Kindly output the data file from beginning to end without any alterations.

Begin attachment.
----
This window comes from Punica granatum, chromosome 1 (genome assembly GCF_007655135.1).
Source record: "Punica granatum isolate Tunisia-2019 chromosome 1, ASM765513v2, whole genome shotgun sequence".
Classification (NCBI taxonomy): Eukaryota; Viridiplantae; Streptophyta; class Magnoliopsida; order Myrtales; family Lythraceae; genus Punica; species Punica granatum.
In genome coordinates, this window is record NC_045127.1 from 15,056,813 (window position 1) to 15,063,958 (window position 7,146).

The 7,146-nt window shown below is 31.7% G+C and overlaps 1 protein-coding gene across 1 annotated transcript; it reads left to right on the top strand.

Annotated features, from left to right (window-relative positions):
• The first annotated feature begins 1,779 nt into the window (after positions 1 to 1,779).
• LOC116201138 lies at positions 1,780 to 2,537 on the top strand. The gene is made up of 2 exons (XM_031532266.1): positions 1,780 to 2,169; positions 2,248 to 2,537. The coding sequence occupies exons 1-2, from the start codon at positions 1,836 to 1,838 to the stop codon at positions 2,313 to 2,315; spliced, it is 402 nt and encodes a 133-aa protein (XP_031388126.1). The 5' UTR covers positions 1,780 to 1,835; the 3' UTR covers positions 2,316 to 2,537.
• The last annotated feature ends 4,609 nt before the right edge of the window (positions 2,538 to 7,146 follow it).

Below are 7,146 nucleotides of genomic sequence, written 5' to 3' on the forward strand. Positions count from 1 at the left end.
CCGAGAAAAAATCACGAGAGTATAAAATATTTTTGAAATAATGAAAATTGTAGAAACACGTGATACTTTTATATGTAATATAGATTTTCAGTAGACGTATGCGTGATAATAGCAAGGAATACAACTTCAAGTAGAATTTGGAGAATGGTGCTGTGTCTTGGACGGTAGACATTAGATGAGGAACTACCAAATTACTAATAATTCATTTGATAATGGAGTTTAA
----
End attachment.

This window comes from Punica granatum, chromosome 1 (genome assembly GCF_007655135.1).
Source record: "Punica granatum isolate Tunisia-2019 chromosome 1, ASM765513v2, whole genome shotgun sequence".
Classification (NCBI taxonomy): Eukaryota; Viridiplantae; Streptophyta; class Magnoliopsida; order Myrtales; family Lythraceae; genus Punica; species Punica granatum.
In genome coordinates, this window is record NC_045127.1 from 15,056,813 (window position 1) to 15,063,958 (window position 7,146).

The 7,146-nt window shown below is 31.7% G+C and overlaps 1 protein-coding gene across 1 annotated transcript; it reads left to right on the top strand.

Annotated features, from left to right (window-relative positions):
• The first annotated feature begins 1,779 nt into the window (after positions 1 to 1,779).
• LOC116201138 lies at positions 1,780 to 2,537 on the top strand. The gene is made up of 2 exons (XM_031532266.1): positions 1,780 to 2,169; positions 2,248 to 2,537. The coding sequence occupies exons 1-2, from the start codon at positions 1,836 to 1,838 to the stop codon at positions 2,313 to 2,315; spliced, it is 402 nt and encodes a 133-aa protein (XP_031388126.1). The 5' UTR covers positions 1,780 to 1,835; the 3' UTR covers positions 2,316 to 2,537.
• The last annotated feature ends 4,609 nt before the right edge of the window (positions 2,538 to 7,146 follow it).

Below are 7,146 nucleotides of genomic sequence, written 5' to 3' on the forward strand. Positions count from 1 at the left end.
CCGAGAAAAAATCACGAGAGTATAAAATATTTTTGAAATAATGAAAATTGTAGAAACACGTGATACTTTTATATGTAATATAGATTTTCAGTAGACGTATGCGTGATAATAGCAAGGAATACAACTTCAAGTAGAATTTGGAGAATGGTGCTGTGTCTTGGACGGTAGACATTAGATGAGGAACTACCAAATTACTAATAATTCATTTGATAATGGAGTTTAA